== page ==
$51,750 USD | Sold
| Madison, Georgia
One of only 28 built.
Manufacturer: Lightburn Vehicles Ltd.
Origin: Novar Gardens, South Australia
Motor: Fichtel & Sachs 2-cyl, 2-stroke
Displacement: 498 cc
Power: 18.5 hp
Length: 10 ft. 7 in.
Identification No. 2817
The Frisky Sprint made a spectacular entrance at the 1958 Earls Court Motor Show in London. It was nothing like the other models on the Frisky stand, with an ultra-low, sleek body. There were fold-down half-doors, a frameless racing-type windshield, and an aerodynamic headrest faired into the rear deck. It looked every inch a racing car.
And there was indeed a racing heritage, as the designer, Gordon Bedson, and his development engineer, Keith Peckmore, had been involved with the Kieft 500 cars, which Stirling Moss had piloted, among others. The advanced Kieft independent suspension was adapted to the Frisky chassis. Power was by the 492-cubic centimeter Excelsior triple making 34 horsepower, and it remained a prototype.
Notably, Australia’s Harold Lightburn was also smitten with the car. By 1959, Frisky Cars Ltd. was in financial difficulty, and in March of that year, Gordon Bedson and Keith Peckmore had no trouble being persuaded to join Lightburn in Adelaide. The brief was to develop the Frisky Sprint for production as the Lightburn Zeta Sports.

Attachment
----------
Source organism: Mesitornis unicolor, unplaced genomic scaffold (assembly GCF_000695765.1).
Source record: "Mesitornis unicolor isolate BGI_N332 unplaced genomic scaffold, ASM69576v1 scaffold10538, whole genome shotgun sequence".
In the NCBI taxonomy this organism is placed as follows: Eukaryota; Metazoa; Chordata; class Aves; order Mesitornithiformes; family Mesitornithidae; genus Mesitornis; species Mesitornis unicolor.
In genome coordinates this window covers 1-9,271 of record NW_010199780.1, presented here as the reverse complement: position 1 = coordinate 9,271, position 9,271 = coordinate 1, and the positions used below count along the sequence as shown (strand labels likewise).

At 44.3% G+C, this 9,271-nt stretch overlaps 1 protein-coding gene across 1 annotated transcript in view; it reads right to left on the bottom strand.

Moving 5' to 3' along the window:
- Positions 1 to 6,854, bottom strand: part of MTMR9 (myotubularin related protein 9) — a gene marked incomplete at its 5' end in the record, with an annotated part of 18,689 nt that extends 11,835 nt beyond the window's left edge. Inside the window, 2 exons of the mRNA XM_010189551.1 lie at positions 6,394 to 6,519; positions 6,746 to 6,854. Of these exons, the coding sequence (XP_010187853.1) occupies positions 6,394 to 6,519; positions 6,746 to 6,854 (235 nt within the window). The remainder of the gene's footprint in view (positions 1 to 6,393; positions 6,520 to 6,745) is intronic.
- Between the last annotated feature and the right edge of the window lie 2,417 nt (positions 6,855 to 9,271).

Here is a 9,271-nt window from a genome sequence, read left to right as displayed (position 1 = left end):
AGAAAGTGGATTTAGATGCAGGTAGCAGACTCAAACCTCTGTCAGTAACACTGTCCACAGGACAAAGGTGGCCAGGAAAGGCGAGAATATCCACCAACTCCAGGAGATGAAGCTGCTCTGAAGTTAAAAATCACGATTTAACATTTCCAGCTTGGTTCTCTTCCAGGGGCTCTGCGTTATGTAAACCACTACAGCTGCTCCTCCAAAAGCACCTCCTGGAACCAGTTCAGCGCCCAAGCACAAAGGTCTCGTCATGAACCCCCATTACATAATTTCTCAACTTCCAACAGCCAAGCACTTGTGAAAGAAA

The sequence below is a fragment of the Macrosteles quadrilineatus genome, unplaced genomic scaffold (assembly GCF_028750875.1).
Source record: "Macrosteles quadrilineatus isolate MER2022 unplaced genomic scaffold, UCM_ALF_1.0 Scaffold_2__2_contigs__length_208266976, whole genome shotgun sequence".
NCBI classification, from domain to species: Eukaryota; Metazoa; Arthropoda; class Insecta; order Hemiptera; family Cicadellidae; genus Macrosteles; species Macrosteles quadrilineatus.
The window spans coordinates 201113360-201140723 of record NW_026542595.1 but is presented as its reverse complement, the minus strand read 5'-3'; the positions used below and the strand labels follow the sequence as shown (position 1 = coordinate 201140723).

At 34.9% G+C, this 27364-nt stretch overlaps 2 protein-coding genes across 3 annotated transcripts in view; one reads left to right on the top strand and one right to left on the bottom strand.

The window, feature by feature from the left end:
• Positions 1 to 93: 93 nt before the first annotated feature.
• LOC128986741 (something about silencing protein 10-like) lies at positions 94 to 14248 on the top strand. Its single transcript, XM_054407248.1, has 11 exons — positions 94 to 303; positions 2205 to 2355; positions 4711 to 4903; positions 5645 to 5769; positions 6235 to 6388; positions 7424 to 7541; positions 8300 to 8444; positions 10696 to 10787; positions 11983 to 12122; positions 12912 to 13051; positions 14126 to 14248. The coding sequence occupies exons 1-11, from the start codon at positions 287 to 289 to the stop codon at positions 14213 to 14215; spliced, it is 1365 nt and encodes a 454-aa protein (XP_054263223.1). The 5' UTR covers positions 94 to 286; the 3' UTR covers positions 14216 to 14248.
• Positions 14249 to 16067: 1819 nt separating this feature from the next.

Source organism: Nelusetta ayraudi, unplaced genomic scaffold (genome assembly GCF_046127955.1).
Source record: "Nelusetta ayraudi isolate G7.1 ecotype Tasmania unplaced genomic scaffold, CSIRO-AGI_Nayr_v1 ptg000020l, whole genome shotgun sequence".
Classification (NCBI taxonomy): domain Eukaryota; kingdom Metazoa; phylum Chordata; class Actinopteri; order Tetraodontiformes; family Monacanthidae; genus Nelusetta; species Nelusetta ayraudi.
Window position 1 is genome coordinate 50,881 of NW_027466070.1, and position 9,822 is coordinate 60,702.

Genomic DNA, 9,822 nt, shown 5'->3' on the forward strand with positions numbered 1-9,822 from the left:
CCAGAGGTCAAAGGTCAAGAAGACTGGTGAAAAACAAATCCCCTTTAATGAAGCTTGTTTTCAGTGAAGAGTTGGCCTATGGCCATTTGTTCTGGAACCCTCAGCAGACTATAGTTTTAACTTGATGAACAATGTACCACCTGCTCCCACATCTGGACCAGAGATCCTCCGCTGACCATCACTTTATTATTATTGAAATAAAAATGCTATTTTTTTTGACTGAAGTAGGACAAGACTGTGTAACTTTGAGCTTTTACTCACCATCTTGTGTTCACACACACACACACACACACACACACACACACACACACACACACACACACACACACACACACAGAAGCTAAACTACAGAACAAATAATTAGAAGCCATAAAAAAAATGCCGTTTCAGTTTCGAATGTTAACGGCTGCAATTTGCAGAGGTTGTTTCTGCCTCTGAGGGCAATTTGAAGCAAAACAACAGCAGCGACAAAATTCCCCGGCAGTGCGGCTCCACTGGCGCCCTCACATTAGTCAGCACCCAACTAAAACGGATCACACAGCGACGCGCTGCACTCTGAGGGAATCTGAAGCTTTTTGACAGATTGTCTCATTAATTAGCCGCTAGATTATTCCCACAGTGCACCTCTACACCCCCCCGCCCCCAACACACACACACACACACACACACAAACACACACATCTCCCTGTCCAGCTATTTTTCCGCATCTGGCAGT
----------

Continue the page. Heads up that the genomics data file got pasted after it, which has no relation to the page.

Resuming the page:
The first body modification for the production Zeta was the elimination of the half-doors for strength reasons. This made entry and exit a bit more difficult, but the top would probably not be in the up position a great deal in its new home. The windshield was replaced with a car example, while, up front, the headlights were larger and the grille opening was changed. For New South Wales, the headlights were too low, so some cars were fitted with an additional pair of lamps mounted on the hood. While the sales brochure claims the car was styled by Michelotti, it may have been a stretch for publicity’s sake, as John Meadows himself has stated that both the Zeta sports and runabout were Bedson’s work.
Along with the three cars, Bedson brought along a supply of 50 motors, sourced from F.M.R. in Germany, none other than the 500-cubic centimeter units used in the discontinued Tg 500 “Tiger” models. These were by now adapted for use in the Kultimax agricultural vehicles, but they were modified back to Tg specs.
While John Meadows states that 50 were built, there is firm evidence for only 28, all built in 1961 but inexplicably not sold until 1964. This is a fine example of this very rare car, correct in every detail apart from the fitting of a more efficient, modern air cleaner.